Preserving the Perishable: What is Considered Historically Significant?
During a recent zoom meeting, the participants, including myself, shared stories of historically significant items being discarded by fire departments. Often, it's personnel unfamiliar with the fire service's history and in a well-meaning attempt to do their part in cleaning up the station, they begin to discard things into the dumpster. They may not realize the historical significance that an item may have in the department's history. In some instances, it's the fire service veteran or the historian that goes "dumpster diving" to save the day and preserve pieces of history for future generations—in other sad cases, realizing an item came too late to protect it from its discarded fate.
In one specific example that I am aware of, a well-intentioned new officer decided to show station pride by cleaning out the department's storage area. Not recognizing photographs, names, or even old documents, historically significant items were mistakenly discarded and lost forever. When the young officer was questioned about his actions, his response was, "if they were so important, why were they just tossed in boxes?" That young officer raised a valid point. Had we the fire service failed in our mission of preserving the perishables? More importantly, had we, the fire service done a better job at educating our new personnel on the importance of our history and traditions, tragedies like this may have been avoided.
Similar examples of that same story are replicating itself in fire stations all across America. It's the old backroom or closet that has become a collection of boxes and papers for several years. Space has reached a critical point and well-meaning firefighters take action. In cleaning things up at the fire station, we typically will come across items that I can put into three categories, historically significant, collectible, and "stuff." To be able to classify and discard appropriately, we need to be mindful of a straightforward rule. If you don't know what it is, then don't throw it out!To figure out precisely what you may have, you may have to do some investigative work or call in some help, but it just very well may save the day in the long run.
What exactly do we mean by "historically significant?" The online resource Quora defines historically significant as anything that had a bearing on the situation when it took place. In layman's terms, in telling your department history, this particular photograph, helmet, or any other fire service item, had a significant impact on your department if even just for a moment. In the absence of that item, your history may have been somewhat different. The New Yorker helmet from 10 years ago maybe a collectible, while the first Fire Chief's white helmet is historically significant. The photograph of a fireman's parade from 20 years ago may fall into the category of stuff. Still, the photo of laying that first block to build the fire station is historically significant. The old run sheet for a common grass fire 20 years ago may just be considered stuff. Still, the run sheet for a significant fire that reshaped your community is probably historically significant.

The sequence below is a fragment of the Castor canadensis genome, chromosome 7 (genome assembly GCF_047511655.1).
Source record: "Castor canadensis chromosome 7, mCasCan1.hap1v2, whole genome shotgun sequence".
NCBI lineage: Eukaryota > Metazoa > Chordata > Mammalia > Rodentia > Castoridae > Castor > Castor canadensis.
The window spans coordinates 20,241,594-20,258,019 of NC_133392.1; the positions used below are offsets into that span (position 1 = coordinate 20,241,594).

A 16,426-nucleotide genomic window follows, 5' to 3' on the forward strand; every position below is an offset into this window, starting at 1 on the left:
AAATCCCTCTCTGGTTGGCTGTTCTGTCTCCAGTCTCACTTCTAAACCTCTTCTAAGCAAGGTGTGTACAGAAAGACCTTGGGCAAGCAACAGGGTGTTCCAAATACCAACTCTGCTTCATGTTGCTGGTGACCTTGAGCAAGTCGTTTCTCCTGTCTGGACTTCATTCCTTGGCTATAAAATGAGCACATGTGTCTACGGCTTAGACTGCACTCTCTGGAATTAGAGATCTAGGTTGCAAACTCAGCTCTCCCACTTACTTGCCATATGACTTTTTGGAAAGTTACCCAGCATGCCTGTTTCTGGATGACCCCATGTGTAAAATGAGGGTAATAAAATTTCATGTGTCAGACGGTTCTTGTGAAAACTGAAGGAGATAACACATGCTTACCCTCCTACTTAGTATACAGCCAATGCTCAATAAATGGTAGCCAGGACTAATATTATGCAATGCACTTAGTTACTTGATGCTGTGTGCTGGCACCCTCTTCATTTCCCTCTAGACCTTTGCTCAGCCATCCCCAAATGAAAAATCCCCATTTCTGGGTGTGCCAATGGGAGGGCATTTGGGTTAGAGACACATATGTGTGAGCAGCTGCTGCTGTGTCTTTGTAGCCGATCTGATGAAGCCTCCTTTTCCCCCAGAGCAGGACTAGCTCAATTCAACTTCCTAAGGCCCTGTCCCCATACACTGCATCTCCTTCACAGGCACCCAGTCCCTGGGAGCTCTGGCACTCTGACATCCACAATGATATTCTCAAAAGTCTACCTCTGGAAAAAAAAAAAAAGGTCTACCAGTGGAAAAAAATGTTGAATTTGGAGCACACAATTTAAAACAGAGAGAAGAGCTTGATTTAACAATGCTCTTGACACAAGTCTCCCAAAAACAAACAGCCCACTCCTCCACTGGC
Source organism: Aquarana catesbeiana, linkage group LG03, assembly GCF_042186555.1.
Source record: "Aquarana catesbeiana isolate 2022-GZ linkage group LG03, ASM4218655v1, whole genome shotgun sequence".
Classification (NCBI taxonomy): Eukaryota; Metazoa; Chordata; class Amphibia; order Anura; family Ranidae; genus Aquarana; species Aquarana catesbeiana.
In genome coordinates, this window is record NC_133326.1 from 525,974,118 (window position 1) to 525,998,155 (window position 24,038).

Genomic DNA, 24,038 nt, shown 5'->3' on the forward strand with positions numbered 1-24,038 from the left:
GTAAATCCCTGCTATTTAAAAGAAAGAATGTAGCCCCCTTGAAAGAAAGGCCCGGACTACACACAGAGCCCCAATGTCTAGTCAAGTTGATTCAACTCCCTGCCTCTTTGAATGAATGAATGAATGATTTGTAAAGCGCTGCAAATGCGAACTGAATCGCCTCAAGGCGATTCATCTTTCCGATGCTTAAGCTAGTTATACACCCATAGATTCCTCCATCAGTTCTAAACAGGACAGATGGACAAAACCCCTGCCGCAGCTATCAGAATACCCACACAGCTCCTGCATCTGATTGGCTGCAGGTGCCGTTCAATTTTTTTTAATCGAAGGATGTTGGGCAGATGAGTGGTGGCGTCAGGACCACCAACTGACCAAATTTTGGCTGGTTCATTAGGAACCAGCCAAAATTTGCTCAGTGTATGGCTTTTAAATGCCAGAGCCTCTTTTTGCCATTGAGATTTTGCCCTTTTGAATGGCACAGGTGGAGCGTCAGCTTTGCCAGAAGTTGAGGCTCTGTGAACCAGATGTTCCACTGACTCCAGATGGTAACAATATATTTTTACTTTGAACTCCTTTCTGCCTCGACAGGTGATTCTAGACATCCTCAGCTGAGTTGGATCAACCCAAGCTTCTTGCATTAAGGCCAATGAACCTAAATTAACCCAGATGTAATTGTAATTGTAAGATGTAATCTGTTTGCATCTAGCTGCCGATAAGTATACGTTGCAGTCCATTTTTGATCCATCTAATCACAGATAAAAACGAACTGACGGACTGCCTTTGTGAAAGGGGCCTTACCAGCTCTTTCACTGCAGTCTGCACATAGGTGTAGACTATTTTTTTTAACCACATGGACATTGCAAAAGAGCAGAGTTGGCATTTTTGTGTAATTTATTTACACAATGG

I hope you see my point. We have to understand our history to be able to understand what is historically significant. In the absence of that historical knowledge, we can't adequately gauge the historical value. When well-meaning personnel, lacking historical knowledge, begin to determine what is significant, accidents occur.
Our jobs as fire historians is to preserve the history of our proud service for future generations, but how do we accomplish this? The answer to that question is straightforward. We need to develop a proactive strategy in our departments by seeking out the history and taking steps to preserve it. This means identifying historically significant items and giving them a place to be held safely and preserved adequately. This also includes a "line of succession" of historical knowledge of the department history, passing it down from generation to generation. It also includes teachable moments to share with younger firefighters the forward progression of the fire service.
Preserving the history of the fire service is a task that is every firefighter's responsibility. It is that history that we learn from in hopes of not repeating past mistakes. We should never take lightly the efforts and accomplishments of those who came before us in our profession, for they have laid the foundation and built the fire service of today.
This blog article was a collaboration with Dick DeVore (Chief Archivist) and Christopher Baker, GIFireE (Director/PIO).
Pictured: The second oldest document in the National Fire Heritage Center archives is a certificate of appointment to firefighter for Henry Fredricks in the town of Paterson, New Jersey (1832). Accession Number [2014.063.062]
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